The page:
Fossil Cave Bear Tooth
Age: 30,000 - 25,000 Years Old
Late Pleistocene Epoch
Species: Ursus Spelaeus
Discovered: Carparth Mountains, Romania
The cave bear (Ursus spelaeus) is a prehistoric species of bear that lived in Europe and Asia during the Pleistocene and became extinct about 24,000 years ago during the Last Glacial Maximum.
Both the word "cave" and the scientific name spelaeus are used because fossils of this species were mostly found in caves. This reflects the views of experts that cave bears may have spent more time in caves than the brown bear, which uses caves only for hibernation.
Cave bear skeletons were first described in 1774 by Johann Friedrich Esper, in his book Newly Discovered Zoolites of Unknown Four Footed Animals. While scientists at the time considered that the skeletons could belong to apes, canids, felids, or even dragons or unicorns, Esper postulated that they actually belonged to polar bears. Twenty years later, Johann Christian Rosenmüller, an anatomist at Leipzig University, gave the species its binomial name. The bones were so numerous that most researchers had little regard for them. During World War I, with the scarcity of phosphate dung, earth from the caves where cave bear bones occurred was used as a source of phosphates. When the "dragon caves" in Austria’s Styria region were exploited for this purpose, only the skulls and leg bones were kept.
Many caves in Central Europe have skeletons of cave bears inside, such as the Heinrichshöhle in Hemer and the Dechenhöhle in Iserlohn, Germany. A complete skeleton, five complete skulls, and 18 other bones were found inside Kletno Bear Cave, in 1966 in Poland. In Romania, in a cave called Bears' Cave, 140 cave bear skeletons were discovered in 1983.
Cave bear bones are found in several caves in the country of Georgia. In 2021, Akaki Tsereteli State University's students and a lecturer discovered two complete cave bear skulls, with molars, canines, humerus, three vertebrae and other bones, in a previously-unexplored cave.
The cave bear had a very broad, domed skull with a steep forehead; its stout body had long thighs, massive shins and in-turning feet, making it similar in skeletal structure to the brown bear. Cave bears were comparable in size to, or larger than, the largest modern-day bears, measuring up to 2 m (6.6 ft) in length. The average weight for males was 350 to 600 kg (770 to 1,320 lb), though some specimens weighed as much as 1,000 kg (2,200 lb), while females weighed 225 to 250 kg (495 to 550 lb). Of cave bear skeletons in museums, 90% are classified as male due to a misconception that the female skeletons were merely "dwarfs". Cave bears grew larger during glaciations and smaller during interglacials, probably to adjust heat loss rate.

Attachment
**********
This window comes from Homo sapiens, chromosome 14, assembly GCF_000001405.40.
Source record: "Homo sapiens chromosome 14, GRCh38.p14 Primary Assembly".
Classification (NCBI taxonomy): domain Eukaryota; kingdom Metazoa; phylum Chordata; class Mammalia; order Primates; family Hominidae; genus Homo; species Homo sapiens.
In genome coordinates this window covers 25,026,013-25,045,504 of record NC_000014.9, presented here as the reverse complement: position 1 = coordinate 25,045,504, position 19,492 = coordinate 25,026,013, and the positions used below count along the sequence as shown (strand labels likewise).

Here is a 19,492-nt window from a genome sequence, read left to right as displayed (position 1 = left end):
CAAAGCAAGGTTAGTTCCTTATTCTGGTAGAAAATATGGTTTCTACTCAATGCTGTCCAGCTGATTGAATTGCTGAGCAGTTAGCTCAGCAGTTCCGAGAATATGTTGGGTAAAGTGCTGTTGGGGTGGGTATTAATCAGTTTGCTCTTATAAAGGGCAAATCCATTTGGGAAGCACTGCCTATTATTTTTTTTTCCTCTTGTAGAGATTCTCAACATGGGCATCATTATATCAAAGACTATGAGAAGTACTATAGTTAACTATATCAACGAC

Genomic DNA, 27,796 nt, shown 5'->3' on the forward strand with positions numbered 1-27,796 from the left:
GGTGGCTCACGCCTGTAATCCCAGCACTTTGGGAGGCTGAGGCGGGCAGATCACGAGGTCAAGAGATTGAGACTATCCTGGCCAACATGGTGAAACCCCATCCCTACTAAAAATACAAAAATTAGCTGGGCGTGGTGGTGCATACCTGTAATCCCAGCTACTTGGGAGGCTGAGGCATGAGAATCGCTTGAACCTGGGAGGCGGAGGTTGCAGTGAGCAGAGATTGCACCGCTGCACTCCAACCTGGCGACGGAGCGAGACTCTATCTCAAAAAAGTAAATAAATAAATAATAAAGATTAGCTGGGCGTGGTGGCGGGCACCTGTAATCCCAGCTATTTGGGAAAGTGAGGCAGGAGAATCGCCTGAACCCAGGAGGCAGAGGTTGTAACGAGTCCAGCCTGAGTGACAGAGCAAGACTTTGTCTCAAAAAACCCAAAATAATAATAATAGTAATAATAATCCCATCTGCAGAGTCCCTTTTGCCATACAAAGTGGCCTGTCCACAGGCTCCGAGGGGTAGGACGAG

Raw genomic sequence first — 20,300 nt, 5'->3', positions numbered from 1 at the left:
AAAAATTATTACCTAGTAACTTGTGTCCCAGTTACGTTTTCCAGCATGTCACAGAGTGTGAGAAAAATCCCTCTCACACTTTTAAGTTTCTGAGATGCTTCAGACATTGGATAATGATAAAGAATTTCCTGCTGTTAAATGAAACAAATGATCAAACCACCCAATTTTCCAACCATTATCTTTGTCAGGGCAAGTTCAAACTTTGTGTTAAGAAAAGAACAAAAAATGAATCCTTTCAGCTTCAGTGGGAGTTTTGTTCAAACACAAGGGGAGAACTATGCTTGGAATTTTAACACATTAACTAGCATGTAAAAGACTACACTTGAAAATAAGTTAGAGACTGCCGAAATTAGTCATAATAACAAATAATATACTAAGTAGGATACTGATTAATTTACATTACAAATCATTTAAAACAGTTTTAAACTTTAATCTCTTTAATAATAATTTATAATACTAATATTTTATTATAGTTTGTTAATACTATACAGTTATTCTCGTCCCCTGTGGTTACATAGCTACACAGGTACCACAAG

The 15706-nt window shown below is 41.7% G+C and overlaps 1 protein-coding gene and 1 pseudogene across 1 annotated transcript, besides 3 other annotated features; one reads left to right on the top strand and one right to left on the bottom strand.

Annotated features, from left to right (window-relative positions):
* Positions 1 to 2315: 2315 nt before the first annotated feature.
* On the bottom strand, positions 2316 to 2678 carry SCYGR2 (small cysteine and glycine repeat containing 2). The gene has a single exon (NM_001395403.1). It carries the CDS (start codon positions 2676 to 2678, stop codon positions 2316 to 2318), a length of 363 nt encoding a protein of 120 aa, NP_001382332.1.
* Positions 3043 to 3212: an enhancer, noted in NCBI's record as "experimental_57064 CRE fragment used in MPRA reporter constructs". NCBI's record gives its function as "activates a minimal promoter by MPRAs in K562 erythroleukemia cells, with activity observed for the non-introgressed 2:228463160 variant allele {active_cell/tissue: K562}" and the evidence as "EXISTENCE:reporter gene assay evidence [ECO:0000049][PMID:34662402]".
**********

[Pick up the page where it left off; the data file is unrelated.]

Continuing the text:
Cave bears of the last Ice Age lacked the usual two or three premolars present in other bears; to compensate, the last molar is very elongated, with supplementary cusps. The humerus of the cave bear was similar in size to that of the polar bear, as were the femora of females. The femora of male cave bears, however, bore more similarities in size to those of Kodiak bears.
Overhunting by humans has been largely dismissed because human populations at the time were too small to pose a serious threat to the cave bear's survival, though the two species may have competed for living space in caves. Unlike brown bears, cave bears are seldom represented in cave paintings, leading some experts to believe the cave bear may have been avoided by human hunters or their habitat preferences may not have overlapped. The late paleontologist Björn Kurtén hypothesized cave bear populations were fragmented and under stress even before the advent of the glaciers. Populations living south of the Alps possibly survived significantly longer.
Some evidence indicates that the cave bear used only caves for hibernation and was not inclined to use other locations, such as thickets, for this purpose, in contrast to the more versatile brown bear. This specialized hibernation behavior would have caused a high winter mortality rate for cave bears that failed to find available caves. Therefore, as human populations slowly increased, the cave bear faced a shrinking pool of suitable caves, and slowly faded away to extinction, as both Neanderthals and anatomically modern humans sought out caves as living quarters, depriving the cave bear of vital habitat. This hypothesis is being researched at this time. According to the research study, published in the journal Molecular Biology and Evolution, radiocarbon dating of the fossil remains shows that the cave bear ceased to be abundant in Central Europe around 35,000 years ago.
In 2019 the results of a large scale study of 81 bone specimens (resulting in 59 new sequences), and 64 previously published complete mitochondrial genomes of cave bear mitochondrial DNA remains found in Switzerland, Poland, France, Spain, Germany, Italy and Serbia, indicated that the cave bear population drastically declined starting around 40,000 years ago at the onset of the Aurignacian, coinciding with the arrival of anatomically modern humans. It was concluded that human hunting and/or competition played a major role in their decline and ultimate disappearance, and that climate change was not likely to have been the dominant factor. In a study of Spanish cave bear mtDNA, each cave used by cave bears was found to contain almost exclusively a unique lineage of closely related haplotypes, indicating a homing behaviour for birthing and hibernation. The conclusion of this study is cave bears could not easily colonize new sites when in competition with humans for these resources.
In 2020 a well preserved ice age cave bear was found on the Bolshoy Lyakhovsky Island. Nearby, on the Siberian mainland of Yakutia, a small, well preserved cave bear cub recently emerged from another patch of melting permafrost.
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